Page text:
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Cooks Sawmills - any good?

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6 minutes ago, Big J said:

Things in life more unpleasant than chainsaw milling: 

 

  • Forensic tax inspection
  • root canal dental work
  • hand quartering logs

Indeed. Although I think you're getting a bit hung up on quartering the logs when the issue I'm interested in, and I think the thread is about, is cutting double live edged slabs from oversized logs. But please correct me if I'm wrong 🤣

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1 minute ago, Mikesmill said:

Indeed. Although I think you're getting a bit hung up on quartering the logs when the issue I'm interested in, and I think the thread is about, is cutting double live edged slabs from oversized logs. But please correct me if I'm wrong 🤣

Actually, I'll correct myself: it's about a big band mill and I've weighed in with my chainsaw mill love. I apologise, but I'm still buzzing from cutting a 500 year old oak on it yesterday. I love that reveal of the grain!

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Things in life more unpleasant than chainsaw milling: 
 
  • Forensic tax inspection
  • root canal dental work
  • hand quartering logs

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If you've had a go with a DWS and not been impressed, I'd be interested to hear about your experience 🤔

Otherwise it's just a generalisation.

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11 minutes ago, Mikesmill said:

Indeed. Although I think you're getting a bit hung up on quartering the logs when the issue I'm interested in, and I think the thread is about, is cutting double live edged slabs from oversized logs. But please correct me if I'm wrong 🤣

Fair point. I'm just thinking from the point of view of production milling, putting large quantities of high quality and easily handlable boards into stick and into stock. Getting 1 - 1.5m diameter timber, quartering it and then resawing with a conventional bandmill is one of the best ways to do this. Double waney edge slabs are OK for low volume markets, but they are a (profitable) niche and I wouldn't want to exclude the possibility of producing quarters if I was wide slabbing.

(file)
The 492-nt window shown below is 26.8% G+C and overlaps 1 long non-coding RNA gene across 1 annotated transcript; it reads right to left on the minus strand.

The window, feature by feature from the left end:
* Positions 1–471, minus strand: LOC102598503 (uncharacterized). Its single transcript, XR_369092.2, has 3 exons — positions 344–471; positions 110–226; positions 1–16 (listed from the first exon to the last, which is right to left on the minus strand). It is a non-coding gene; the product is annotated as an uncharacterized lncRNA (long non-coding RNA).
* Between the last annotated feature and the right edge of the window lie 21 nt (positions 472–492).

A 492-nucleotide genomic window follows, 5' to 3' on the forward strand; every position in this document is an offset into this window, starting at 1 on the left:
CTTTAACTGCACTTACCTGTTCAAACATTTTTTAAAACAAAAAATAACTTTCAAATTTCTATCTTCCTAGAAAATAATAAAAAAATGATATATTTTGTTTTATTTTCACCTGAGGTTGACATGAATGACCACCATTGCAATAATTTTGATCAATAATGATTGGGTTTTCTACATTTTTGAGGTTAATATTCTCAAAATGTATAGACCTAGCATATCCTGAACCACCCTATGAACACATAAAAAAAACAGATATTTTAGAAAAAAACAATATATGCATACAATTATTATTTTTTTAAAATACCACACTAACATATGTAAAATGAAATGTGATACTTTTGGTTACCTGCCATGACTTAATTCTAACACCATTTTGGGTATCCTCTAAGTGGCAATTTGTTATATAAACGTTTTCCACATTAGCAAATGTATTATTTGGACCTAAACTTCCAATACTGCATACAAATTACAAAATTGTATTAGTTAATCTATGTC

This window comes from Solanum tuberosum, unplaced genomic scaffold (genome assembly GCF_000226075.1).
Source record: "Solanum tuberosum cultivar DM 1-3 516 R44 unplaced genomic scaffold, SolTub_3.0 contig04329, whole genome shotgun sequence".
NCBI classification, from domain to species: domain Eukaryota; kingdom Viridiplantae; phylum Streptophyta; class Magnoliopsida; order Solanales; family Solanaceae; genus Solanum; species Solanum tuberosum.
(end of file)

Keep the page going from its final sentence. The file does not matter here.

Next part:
Any timber is more stable when quarter sawn, albeit with some timbers you might lose some of the figure. Anything pippy or burry for instance.

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5 minutes ago, Big J said:

Fair point. I'm just thinking from the point of view of production milling, putting large quantities of high quality and easily handlable boards into stick and into stock. Getting 1 - 1.5m diameter timber, quartering it and then resawing with a conventional bandmill is one of the best ways to do this. Double waney edge slabs are OK for low volume markets, but they are a (profitable) niche and I wouldn't want to exclude the possibility of producing quarters if I was wide slabbing.

 

Any timber is more stable when quarter sawn, albeit with some timbers you might lose some of the figure. Anything pippy or burry for instance.

That makes sense, and this is good stuff for me to learn for the future. Thanks

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3 hours ago, Big J said: